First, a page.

2022 SECD Research Roundup - Jake Greenwood
Jake Greenwood is a Ph.D. student in biological systems engineering who has worked as a research assistant in Steven Barlow's Communication Neuroscience Lab for nearly six years. In this video, he discusses how he first got connected with Dr. Barlow, the research that he's been part of in the lab, and how the experience in the lab will help him in his future.
icon search Searchable Transcript
Toggle between list and paragraph view.
[00:00:00.000]So, Dr. Barlow had a project that he
[00:00:02.669]uh, proposed for a Senior Design.
[00:00:05.138]And I thought it was interesting.
[00:00:06.573]It involved hardware.
[00:00:07.774]And so I was like, 'You know what?
[00:00:09.142]I want to, I want to get involved with some hardware.'
[00:00:11.244]And so, that's, that was kind of my introduction
[00:00:13.346]to research. And I kind of didn't know it as research.
[00:00:15.281]It was just
[00:00:16.416]I was working on a Senior Design.
[00:00:18.118]Uh, and then Dr. Barlow
[00:00:20.253]Dr. Barlow said, 'Hey, you should
[00:00:21.921]you should come join the lab
[00:00:22.956]and, and continue to, to do what you're doing.'
[00:00:25.425]So, the, the Senior Design was over ForceWin,
[00:00:28.128]um, which is
[00:00:29.562]a device to measure
[00:00:31.464]uh, force levels of
[00:00:33.533]of like the
[00:00:34.501]pinch force so
[00:00:36.069]how much force you can apply with your fingers,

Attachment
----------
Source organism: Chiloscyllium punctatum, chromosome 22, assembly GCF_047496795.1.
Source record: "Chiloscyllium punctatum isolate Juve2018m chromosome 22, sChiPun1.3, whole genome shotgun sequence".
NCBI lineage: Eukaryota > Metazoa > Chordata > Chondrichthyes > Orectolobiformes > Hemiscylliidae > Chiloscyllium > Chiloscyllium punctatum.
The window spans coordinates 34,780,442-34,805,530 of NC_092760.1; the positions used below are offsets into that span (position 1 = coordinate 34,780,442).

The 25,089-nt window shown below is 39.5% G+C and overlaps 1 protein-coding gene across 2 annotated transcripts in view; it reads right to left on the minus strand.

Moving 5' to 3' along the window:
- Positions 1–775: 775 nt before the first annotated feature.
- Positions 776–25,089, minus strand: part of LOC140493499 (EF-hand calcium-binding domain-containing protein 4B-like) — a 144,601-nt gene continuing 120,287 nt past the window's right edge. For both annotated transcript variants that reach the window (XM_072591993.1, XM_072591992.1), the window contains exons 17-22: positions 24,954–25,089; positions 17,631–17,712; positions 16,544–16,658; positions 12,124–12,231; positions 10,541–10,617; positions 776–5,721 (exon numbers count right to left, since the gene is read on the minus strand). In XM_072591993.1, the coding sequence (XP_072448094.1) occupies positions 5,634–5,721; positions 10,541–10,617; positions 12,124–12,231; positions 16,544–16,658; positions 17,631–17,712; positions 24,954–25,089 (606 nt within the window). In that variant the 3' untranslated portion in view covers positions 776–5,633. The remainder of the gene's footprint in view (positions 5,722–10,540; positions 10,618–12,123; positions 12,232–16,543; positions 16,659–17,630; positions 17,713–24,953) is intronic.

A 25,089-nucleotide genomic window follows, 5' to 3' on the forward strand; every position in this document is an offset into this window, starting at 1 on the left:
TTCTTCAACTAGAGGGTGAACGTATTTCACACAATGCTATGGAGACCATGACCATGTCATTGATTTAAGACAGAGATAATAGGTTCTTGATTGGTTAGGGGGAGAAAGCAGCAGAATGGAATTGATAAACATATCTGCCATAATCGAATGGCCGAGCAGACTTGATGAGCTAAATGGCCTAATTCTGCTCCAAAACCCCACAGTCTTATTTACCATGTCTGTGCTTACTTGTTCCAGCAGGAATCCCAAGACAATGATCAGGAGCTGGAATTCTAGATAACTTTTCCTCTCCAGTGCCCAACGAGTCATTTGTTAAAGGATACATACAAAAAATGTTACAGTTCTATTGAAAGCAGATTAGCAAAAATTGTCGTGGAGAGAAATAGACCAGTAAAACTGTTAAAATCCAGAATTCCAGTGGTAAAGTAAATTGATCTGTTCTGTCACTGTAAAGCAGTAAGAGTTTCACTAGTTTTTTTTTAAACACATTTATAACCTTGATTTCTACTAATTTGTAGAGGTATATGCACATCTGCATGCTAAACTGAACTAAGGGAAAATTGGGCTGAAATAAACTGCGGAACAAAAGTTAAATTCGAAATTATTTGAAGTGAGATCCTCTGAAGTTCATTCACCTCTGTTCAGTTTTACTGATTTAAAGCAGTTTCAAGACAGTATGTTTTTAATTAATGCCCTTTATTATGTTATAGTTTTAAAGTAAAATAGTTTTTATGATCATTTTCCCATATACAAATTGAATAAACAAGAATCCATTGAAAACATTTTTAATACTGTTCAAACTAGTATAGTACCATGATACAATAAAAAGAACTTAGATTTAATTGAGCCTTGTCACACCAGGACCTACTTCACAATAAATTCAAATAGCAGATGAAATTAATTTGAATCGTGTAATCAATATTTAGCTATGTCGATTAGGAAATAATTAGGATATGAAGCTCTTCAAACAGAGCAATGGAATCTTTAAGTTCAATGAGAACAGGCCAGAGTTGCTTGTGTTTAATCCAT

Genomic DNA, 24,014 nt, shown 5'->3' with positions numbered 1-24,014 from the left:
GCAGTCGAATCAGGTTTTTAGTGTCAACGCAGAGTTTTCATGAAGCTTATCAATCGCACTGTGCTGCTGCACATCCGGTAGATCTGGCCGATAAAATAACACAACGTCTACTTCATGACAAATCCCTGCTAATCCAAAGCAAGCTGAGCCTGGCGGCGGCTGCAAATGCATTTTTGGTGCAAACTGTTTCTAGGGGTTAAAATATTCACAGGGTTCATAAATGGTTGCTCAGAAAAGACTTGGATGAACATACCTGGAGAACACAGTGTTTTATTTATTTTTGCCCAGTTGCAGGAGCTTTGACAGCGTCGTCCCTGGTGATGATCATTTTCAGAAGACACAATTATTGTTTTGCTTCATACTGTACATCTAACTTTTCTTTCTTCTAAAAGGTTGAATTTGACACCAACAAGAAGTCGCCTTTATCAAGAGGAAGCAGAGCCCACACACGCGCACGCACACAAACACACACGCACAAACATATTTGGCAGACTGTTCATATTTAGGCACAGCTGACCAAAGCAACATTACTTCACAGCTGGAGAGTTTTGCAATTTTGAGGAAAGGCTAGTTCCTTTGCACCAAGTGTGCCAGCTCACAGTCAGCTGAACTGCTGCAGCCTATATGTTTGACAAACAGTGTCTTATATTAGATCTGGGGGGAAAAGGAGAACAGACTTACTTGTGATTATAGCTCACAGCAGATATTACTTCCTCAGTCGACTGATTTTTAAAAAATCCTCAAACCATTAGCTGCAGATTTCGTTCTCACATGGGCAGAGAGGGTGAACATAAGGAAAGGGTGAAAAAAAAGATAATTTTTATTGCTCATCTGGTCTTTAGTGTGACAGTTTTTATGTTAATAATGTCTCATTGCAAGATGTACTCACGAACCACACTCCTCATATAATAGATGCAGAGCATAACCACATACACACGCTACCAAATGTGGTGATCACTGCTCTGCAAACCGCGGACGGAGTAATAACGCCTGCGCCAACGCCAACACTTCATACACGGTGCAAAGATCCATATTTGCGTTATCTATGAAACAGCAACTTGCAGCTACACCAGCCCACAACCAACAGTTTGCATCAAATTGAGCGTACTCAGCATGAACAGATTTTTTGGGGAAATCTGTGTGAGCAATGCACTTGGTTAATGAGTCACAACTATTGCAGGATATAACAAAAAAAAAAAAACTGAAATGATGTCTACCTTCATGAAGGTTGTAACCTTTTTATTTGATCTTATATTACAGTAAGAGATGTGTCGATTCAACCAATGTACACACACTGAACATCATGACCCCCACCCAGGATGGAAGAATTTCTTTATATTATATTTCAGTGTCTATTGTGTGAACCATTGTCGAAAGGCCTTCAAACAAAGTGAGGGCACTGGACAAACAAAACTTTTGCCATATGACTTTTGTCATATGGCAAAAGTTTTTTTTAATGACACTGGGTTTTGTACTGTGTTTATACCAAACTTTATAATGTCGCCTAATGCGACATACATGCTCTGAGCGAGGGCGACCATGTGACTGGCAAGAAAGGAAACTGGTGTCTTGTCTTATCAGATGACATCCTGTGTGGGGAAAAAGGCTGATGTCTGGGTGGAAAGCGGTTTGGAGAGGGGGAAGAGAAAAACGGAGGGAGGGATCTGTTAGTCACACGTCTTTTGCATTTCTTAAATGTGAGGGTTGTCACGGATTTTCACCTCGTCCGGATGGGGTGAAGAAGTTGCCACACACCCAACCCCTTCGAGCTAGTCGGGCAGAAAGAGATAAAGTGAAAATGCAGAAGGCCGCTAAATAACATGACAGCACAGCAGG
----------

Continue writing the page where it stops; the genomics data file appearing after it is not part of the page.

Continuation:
[00:00:38.171]uh, your lip,
[00:00:38.938]your tongue, your jaw.
[00:00:40.707]So that, that's one of the measures that Dr. Barlow
[00:00:43.076]uh, uses in a lot of his
[00:00:44.944]his studies to
[00:00:48.581]not only where
[00:00:49.916]a muscle system is at,
[00:00:51.618]uh, so the health of a muscle system,
[00:00:53.186]but also to show if there's been
[00:00:55.555]improvement in a muscle system.
[00:00:57.157]I helped update, uh
[00:00:58.191]a device called Vibros,
[00:00:59.793]it's similar to an audio test, um
[00:01:04.130]it detects, uh, sensation,
[00:01:06.733]basically what's the smallest
[00:01:07.867]level of sensation you can feel.
[00:01:09.836]We created a new revision
[00:01:10.937]of something called AeroWin,
[00:01:12.439]which is, um,
[00:01:14.107]generally speaking, it measures
[00:01:16.810]uh, your ability to produce, um, sounds.
[00:01:19.913]Uh, and then the
[00:01:21.281]last big device was pTACS.
[00:01:23.116]So, a whole new somatosensory stimulator
[00:01:25.452]from the ground up.
[00:01:26.519]I've learned a lot through
[00:01:28.555]through this lab and
[00:01:29.989]uh, and it, it's challenged me to
[00:01:32.459]to learn things on my own to
[00:01:35.795]to figure out
[00:01:36.863]problems that I never thought I would
[00:01:38.765]have to solve, and
[00:01:40.433]figure out how to solve them.
[00:01:41.768]And so there's been a lot of
[00:01:43.103]a lot of learning
[00:01:44.571]uh, in that respect.
[00:01:46.339]Um, and it's given me a lot of
[00:01:48.274]tools that I can use to
[00:01:50.343]to hopefully conquer any problem in the future, but uh
[00:01:53.847]uh, you know, generally I I've learned a lot about circuitry.
[00:01:56.616]I've learned a lot about
[00:01:57.984]uh, mechanical design and how to
[00:02:01.054]how to take an idea and actually
[00:02:03.256]bring it into a working device
[00:02:04.824]or working, um,
[00:02:06.960]you know, piece of software or whatever.
[00:02:08.928]Uh, so I think that's something that
[00:02:11.498]that will help
[00:02:12.398]me in every aspect of my, uh, career.
Log in to post comments